29 October 2012

λόγος <= LOGHA => LVX



Posted 22 October 2012 - 10:52 PM
 
The Old-Greek word λόγος (logos) is "an important term in philosophy, psychology, rhetoric, and religion". (wikipedia/Logos)

It is still used in words ending with -logy (biology etc.), logic, logarithm, etc.

I suspect that it is related to the Old-Frisian word LOGA (flame).

Posted Image[flame]
logi - icelandic, oldnorse
loga, logha - oldfrisian

[light]
ljós - icelandic
lys, ljos - danish, norse
ljus - swedish
ljocht - frisian
lux - latin

The flame is associated with the tongue.

Vlam: "Min of meer tongvormig, of als zoodanig gedacht of voorgesteld zichtbaar verbrandingsverschijnsel..." (http://gtb.inl.nl)
(=> "more or less tongue-shaped...)

vlam [tongvormig verbrandingsverschijnsel] (P.A.F. van Veen en N. van der Sijs (1997), Van Dale Etymologisch woordenboek)
(=> again: "tongue-shaped ..."

In OLB it is used as LOGHA at the following pages/lines:

[049/22]
[066/07]
[082/32]
[084/16]
[084/23]
[120/27]
[162/14] 2x

Compare relation tongue/ speech: (Latin) LINGUA - language, tongue.
In Dutch it is common metaphor to say "flames licked ..." (vlammen likten ...).

Classic etymology relates logos to the verb legein - to speak.

In Dutch we use liegen (past: loog) for to lie

======

Posted by Abramelin 23 October 2012 - 01:51 PM
 
Old Dutch: liegon
Old Saxon: liogan
Middle Low German: legen
Old High German: liogan
New High Herman: lügen
Old Frisian:  liāga
New Frisian: lige
Old English: lēogan
New English: lie
Old Norse: ljúga
New Swedish: ljuga
Gotic: liugan

Old Church Slavonic:lŭgati
Russian: lgat
Lithuanian:  lugóti (= to request)

Related Dutch verb: lokken (= to lure)
Related Dutch word: loochenen (= to deny)

http://www.etymologi...refwoord/liegen

======

Posted 23 October 2012 - 04:09 PM

I would like to add the consideration that what λόγος (logos; the Word, reason) was in our culture (which is based on Greco-Christian thinking), the FODDIK (eternal, sacred fire, with its LOGHA; flames) seems to have been for the Fryans (as desribed in the OLB).
======

Posted by Abramelin 23 October 2012 - 05:23 PM
 
I had to think of another thing: the Celtic god LUG.

The etymology of Lugdunum is a latinization of the Gaulish place name Lugodunon. Gaulish was the predominant language of the region when conquered by the Romans. While dunon means hill fort, the source of Lug is uncertain. The most commonly offered meaning is the Celtic god named Lug, whose messenger was the crow (lugus), and who was associated with the cock (rooster), ultimately to become the symbol of France. Most references to Mercurius in Gaul really refer to Lug, as he was the Celtic god that the Romans considered to be Mercury (see interpretatio graeca for more about this practice). Lug was popular in Ireland and Britain, but there is no evidence of his cult or worship in Lugdunum, except for the apparent use of crows as an early symbol of the city. An alternative derivation is that lug refers to the Celtic word for light (a cognate of Latin lux and English light).

http://en.wikipedia.org/wiki/Lugdunum

The exact etymology of Lugus is unknown and contested. The Proto-Celtic root of the name, *lug-, is generally believed to have been derived from one of several different Proto-Indo-European roots, such as *leug- "black", *leuǵ- "to break",[4] and *leugʰ- "to swear an oath", It was once thought that the root may be derived from Proto-Indo-European *leuk- "to shine", but there are difficulties with this etymology and few modern scholars accept it as being possible (notably because Proto-Indo-European *-k- never produced Proto-Celtic *-g-).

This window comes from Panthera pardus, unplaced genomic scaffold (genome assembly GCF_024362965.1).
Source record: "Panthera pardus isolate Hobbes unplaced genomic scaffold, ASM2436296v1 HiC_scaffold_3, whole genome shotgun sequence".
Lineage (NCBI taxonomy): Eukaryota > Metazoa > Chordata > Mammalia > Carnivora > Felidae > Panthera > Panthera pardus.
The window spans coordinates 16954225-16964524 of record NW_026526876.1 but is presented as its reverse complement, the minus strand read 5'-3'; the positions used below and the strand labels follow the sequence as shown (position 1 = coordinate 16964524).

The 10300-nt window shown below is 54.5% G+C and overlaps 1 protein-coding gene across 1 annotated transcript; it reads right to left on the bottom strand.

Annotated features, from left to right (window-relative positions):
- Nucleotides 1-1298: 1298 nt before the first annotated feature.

http://en.wikipedia.org/wiki/Lugus

A rooster calling at the dawn, a crow as a spiritual 'messenger' in many cultures around the globe..

LUG, seen by the Romans as no other god but their Mercury, the god of (also) speech, and communication in general. messages, writing, and so on.

Then a (possible but disputed) connection with bright, shining and light.

And last but not least, Overwijn (the third writer to publish a book, including a translation, about the OLB in 1941/1951) who tried to explain many words and names in the OLB using Celtic.
======

It makes sense to me:
foddik = fire = flames (tongues) = light = inspiration = messages = words = communication, etc.

LOGA'S magic

when you look into a flame long enough it will turn into a tongue and start to speak

imagine long dark and quiet nights, no books, radio, tv, internet

act during the day
reflect during the night

I bet many great ideas started by looking at the moon, the stars and into flames at night.

======

Posted by Van Gorp 25 October 2012 - 01:18 AM
Interesting, first feeling is "How to reconcile the meaning of (sun)light (of the truth) with the lie"
-> Blinding light, we can't see clear.  Laaiend enthusiast zijn we dan.

Liegen, loochenen, lokken -> verblinden.
Leuk is aan-lokkelijk: we get attracted by the light it transmits.  But sometimes also blinded by it.

Other expressions: Liegen dat em zwart ziet (or he's lieing untill his nose becomes black or smoke above his head, from fire offcourse)

Alok: Indian name for Light (Hel-lig, Al Hoog, Halo).
Some other linguisitc connections (maybe allready mentionned, but it's amusing)

op-lichten: giving light but also to cheat
op-luchten: dat licht op, zuiverend, make pure

er licht/lucht over gaan, doodleuk, luchtig, een klucht -> joke, jokken, liegen
de luchter/luster: the holder of candles -> met veel luister gebracht -> erin geluisd

======

Posted 26 October 2012 - 08:47 AM
More about LOGA (flame), the probable origin of both LUX (the light) and LOGOS (the word).

~

Etymologisch dialectenwoordenboek (1996), A.A. Weijnen

TNZN - Taalatlas van Noord- en Zuid-Nederland

Posted Image

~

Westfries woordenboek (1984) Jan Pannekeet
(Dictionary of Westfrisian dialect)

loef, znw. de/'t
1. Loefzijde
2. Zwarte walm of aanslag van o.a. een petroleumlamp of -stel.
Zegsw. teugen de loef in strouke, tegen de haren in strijken.
- Teugen de loef in weze, tegen de draad in zijn, dwars zijn.

loeg, znw. 't. Verouderde variatie van loef 2.

loege, w.w. Verouderde variatie van loeve, zie aldaar.

loeve, w.w. Ook: walmen, loef afgeven. Vgl. loef. / 't Lichie loeft.

~

In OLB (original page/ line nrs.)

[010/25]
THJU LOFT WÀRT SWART ÀND NÍLOF FON TÁRA TO STIRTANE

[010/29]